Design/methodology/approach

Based on macro-history approach and by using “shared history”, future triangle and then scenario planning, the future of Governance in Iran has been analyzed.

Findings

Whenever the government has distanced itself from the public and has neglected the trend of international change, it has been faced with a period of collapse and annihilation. And whenever these two important factors are understood, the result is a trend of development and growth. Therefore, the most favored image of Iran’s future relies on the maintenance and promotion of public participation and on increasing attention to the sustainable realities of international relations.

Originality/value

The complexities of events and trends affecting the rise and fall of previous governments of Iran make it necessary to use an interdisciplinary approach to understand the events that have emerged or are emerging in its governance. In this study, from futures studies point of view, transformation of governance has been studied.

Details

foresight, vol. 20 no. 2
Type: Research Article
ISSN: 1463-6689

Keywords

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Article
Publication date: 1 February 2003

Sohail Inayatullah

Based on the experience of transport policy and scenario planning in South‐East Queensland, this essay explores the alternative futures of transport. It does so by first…

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4509

Abstract

Based on the experience of transport policy and scenario planning in South‐East Queensland, this essay explores the alternative futures of transport. It does so by first exploring the weight of lock‐ins that make creating new futures nearly impossible. Next, the ways that the future can be used to transform policy are explored. Three futures methods are used to articulate the alternative futures of transport. These are the futures triangle (the push, pull and weight of the future); scenarios (triple bottom line to Gaia, industrial realism to likely collapse, global technologization leading to artificial societies, and localization leading to a return of the past) and causal layered analysis. The essay concludes with a feminist unpacking of transportation futures.

Details

Foresight, vol. 5 no. 1
Type: Research Article
ISSN: 1463-6689

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Article
Publication date: 20 September 2013

Sohail Tahir Inayatullah, Shakil Ahmed, Pushpita Alam, Susan Davis and Syed Hashemi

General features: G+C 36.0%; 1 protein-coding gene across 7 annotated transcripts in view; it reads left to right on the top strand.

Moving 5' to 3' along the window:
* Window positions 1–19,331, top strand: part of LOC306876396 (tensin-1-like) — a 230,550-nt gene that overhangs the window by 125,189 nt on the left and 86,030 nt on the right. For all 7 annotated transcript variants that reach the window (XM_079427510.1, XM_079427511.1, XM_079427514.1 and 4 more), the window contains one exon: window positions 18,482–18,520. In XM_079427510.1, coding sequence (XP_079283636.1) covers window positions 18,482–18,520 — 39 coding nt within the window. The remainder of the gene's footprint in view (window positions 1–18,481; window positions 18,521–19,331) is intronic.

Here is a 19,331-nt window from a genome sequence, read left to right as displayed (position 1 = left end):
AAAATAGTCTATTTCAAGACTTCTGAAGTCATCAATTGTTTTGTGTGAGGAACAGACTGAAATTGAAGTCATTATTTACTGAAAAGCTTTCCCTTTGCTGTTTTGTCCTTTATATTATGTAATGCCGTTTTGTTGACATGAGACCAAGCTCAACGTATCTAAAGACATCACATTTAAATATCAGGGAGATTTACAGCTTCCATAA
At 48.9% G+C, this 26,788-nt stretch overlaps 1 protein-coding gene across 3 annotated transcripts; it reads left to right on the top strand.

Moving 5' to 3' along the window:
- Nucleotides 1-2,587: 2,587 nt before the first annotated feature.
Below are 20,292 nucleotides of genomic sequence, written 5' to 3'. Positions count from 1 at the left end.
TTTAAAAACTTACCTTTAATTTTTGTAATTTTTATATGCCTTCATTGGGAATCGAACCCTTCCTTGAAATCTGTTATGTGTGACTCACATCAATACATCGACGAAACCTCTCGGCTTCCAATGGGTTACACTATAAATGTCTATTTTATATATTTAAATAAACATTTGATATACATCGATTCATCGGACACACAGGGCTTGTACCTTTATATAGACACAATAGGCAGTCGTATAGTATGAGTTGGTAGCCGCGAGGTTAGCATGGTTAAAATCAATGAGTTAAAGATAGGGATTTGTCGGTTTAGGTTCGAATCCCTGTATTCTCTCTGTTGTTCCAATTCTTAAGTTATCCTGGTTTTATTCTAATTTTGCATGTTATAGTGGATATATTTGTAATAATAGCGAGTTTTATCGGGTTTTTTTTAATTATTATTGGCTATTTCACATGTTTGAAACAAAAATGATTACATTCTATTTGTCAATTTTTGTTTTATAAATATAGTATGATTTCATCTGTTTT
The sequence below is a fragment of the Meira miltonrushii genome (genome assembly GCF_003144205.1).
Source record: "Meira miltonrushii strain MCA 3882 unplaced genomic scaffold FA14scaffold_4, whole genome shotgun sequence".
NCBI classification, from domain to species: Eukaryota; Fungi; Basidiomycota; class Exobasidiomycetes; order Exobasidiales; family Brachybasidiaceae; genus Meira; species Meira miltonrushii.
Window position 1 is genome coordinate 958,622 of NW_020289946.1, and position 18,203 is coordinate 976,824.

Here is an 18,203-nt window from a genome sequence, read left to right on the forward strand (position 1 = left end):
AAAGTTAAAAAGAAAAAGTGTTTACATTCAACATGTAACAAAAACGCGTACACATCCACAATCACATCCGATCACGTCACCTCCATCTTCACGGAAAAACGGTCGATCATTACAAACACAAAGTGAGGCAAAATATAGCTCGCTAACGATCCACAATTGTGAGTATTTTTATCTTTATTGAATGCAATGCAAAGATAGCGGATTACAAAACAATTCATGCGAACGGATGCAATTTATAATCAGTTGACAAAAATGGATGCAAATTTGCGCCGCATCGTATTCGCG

This article aims to present the scenarios, visions and strategies that resulted from a three day foresight workshop for BRAC University in Rajendrapur, Bangladesh.

Abstract

Purpose

This article aims to present the scenarios, visions and strategies that resulted from a three day foresight workshop for BRAC University in Rajendrapur, Bangladesh.

Design/methodology/approach

The workshops used the “six pillars” approach to foresight. The methods used included: The futures triangle, emerging issues analysis, the futures wheel, The Sarkar game and macrohistory, causal layered analysis, the integrated scenario method, visioning and backcasting. The workshop was held over three days in Rajendrapur, Bangladesh.

Findings

Three visions were developed: “Advancing knowledge with a human face” – a future that integrates liberal arts and real world specialization; “BRAC to the future – an eco‐system of leaders” – a future where the university becomes a social laboratory of innovation; and, “BUG – BRAC University Global,” – a global future where the university leverages BRAC's mission to save and serve the world.

Research limitations/implications

The visions are considered complementary and are being used to develop the university's strategic plan and new campus design.

Practical implications

This model of foresight provides a practical model for engaging in planning the long‐term future especially when there are a diversity of interests and stakeholders. The workshop has led to real world changes in strategy and funding.

Social implications

This model of foresight provides a practical model for engaging in planning the long‐term future especially when there is a diversity of interests and stakeholders. The workshop has led to real world changes in strategy and funding.

Originality/value

This was the first foresight project/workshop held for BRAC University.

Details

On the Horizon, vol. 21 no. 4
Type: Research Article
ISSN: 1074-8121

Keywords